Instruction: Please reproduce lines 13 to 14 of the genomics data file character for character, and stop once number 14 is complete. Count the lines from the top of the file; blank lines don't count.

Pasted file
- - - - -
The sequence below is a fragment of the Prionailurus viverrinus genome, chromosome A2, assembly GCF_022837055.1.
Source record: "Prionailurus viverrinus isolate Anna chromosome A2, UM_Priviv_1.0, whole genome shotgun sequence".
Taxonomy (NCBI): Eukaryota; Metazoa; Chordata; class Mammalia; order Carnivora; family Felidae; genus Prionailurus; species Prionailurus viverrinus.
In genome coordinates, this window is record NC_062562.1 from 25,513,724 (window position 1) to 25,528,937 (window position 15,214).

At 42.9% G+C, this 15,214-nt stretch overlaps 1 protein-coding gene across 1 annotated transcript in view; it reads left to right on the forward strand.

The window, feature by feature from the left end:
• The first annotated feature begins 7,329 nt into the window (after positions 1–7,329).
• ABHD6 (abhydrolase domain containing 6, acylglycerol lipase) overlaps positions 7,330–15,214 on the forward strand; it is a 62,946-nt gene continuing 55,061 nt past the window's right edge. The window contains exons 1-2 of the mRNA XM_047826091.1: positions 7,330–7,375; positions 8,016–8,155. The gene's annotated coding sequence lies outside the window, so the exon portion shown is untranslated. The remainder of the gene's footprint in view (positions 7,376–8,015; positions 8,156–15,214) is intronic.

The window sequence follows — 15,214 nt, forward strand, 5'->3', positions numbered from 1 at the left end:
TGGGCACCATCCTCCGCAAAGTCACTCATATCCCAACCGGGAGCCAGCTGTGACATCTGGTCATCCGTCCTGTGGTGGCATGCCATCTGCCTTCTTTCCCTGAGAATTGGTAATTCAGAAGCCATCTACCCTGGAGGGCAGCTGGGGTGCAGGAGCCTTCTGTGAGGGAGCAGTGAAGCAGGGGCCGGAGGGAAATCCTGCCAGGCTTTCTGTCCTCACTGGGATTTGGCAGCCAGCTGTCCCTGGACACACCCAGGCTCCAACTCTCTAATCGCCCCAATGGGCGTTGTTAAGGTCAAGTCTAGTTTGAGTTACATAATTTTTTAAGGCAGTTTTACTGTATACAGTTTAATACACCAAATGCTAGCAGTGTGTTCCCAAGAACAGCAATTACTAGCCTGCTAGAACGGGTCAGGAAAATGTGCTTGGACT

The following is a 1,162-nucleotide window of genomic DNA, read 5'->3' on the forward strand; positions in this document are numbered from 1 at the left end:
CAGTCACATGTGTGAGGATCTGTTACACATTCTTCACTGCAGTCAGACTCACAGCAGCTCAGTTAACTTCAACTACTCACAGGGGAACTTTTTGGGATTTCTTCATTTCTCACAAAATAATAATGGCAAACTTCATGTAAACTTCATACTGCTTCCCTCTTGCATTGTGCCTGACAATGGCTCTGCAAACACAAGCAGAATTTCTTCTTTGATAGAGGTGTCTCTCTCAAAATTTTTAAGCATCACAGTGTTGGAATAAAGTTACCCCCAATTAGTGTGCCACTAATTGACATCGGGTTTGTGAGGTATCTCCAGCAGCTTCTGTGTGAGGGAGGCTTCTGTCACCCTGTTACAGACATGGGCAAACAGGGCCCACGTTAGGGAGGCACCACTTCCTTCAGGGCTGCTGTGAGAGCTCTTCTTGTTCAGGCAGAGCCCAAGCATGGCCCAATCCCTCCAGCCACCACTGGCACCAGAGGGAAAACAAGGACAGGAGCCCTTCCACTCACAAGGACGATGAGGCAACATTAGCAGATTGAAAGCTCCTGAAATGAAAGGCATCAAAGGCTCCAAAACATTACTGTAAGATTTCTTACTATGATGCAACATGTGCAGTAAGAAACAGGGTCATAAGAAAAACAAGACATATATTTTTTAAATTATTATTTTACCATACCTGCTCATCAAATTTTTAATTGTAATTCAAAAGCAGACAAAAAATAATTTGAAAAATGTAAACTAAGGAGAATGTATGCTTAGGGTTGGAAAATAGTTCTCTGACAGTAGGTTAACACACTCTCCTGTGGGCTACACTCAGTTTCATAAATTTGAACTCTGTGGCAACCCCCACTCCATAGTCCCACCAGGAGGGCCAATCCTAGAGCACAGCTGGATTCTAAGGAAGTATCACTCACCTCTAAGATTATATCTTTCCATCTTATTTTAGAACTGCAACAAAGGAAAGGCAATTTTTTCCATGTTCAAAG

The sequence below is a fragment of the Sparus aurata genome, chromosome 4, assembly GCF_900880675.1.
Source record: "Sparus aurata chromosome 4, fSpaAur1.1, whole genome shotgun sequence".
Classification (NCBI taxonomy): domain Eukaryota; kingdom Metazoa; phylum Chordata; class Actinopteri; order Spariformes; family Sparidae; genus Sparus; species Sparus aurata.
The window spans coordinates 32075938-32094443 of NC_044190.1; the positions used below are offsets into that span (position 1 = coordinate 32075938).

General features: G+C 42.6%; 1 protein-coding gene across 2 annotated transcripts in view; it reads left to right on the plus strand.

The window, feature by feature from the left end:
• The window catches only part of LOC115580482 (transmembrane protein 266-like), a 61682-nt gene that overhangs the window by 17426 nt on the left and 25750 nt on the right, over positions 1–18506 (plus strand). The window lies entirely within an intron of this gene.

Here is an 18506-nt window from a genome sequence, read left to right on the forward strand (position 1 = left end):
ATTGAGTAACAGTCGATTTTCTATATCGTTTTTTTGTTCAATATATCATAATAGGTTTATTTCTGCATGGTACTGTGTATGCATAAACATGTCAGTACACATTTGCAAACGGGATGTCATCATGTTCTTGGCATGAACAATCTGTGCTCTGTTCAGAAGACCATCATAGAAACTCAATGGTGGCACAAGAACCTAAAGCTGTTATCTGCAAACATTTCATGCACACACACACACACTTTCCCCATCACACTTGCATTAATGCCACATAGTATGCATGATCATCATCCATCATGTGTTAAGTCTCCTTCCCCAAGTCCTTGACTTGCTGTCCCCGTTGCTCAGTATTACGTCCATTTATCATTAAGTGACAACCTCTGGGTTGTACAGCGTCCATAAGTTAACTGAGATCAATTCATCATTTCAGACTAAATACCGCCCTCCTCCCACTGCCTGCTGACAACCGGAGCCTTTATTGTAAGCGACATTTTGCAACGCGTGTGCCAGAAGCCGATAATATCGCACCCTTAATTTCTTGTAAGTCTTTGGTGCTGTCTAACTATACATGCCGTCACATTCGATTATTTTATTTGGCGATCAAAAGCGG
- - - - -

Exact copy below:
The sequence below is a fragment of the Sparus aurata genome, chromosome 4, assembly GCF_900880675.1.
Source record: "Sparus aurata chromosome 4, fSpaAur1.1, whole genome shotgun sequence".